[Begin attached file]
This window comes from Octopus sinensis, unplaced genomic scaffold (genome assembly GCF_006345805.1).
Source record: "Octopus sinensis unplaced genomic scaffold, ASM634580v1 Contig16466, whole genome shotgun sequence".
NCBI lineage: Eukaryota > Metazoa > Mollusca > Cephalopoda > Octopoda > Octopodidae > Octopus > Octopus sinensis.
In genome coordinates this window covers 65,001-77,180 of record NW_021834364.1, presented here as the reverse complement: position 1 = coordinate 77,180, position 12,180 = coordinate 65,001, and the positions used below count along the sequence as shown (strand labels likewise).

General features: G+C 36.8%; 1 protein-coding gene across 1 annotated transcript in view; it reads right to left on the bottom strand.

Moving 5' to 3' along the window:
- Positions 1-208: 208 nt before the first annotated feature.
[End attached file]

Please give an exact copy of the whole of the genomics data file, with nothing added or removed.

This window comes from Octopus sinensis, unplaced genomic scaffold (genome assembly GCF_006345805.1).
Source record: "Octopus sinensis unplaced genomic scaffold, ASM634580v1 Contig16466, whole genome shotgun sequence".
NCBI lineage: Eukaryota > Metazoa > Mollusca > Cephalopoda > Octopoda > Octopodidae > Octopus > Octopus sinensis.
In genome coordinates this window covers 65,001-77,180 of record NW_021834364.1, presented here as the reverse complement: position 1 = coordinate 77,180, position 12,180 = coordinate 65,001, and the positions used below count along the sequence as shown (strand labels likewise).

General features: G+C 36.8%; 1 protein-coding gene across 1 annotated transcript in view; it reads right to left on the bottom strand.

Moving 5' to 3' along the window:
- Positions 1-208: 208 nt before the first annotated feature.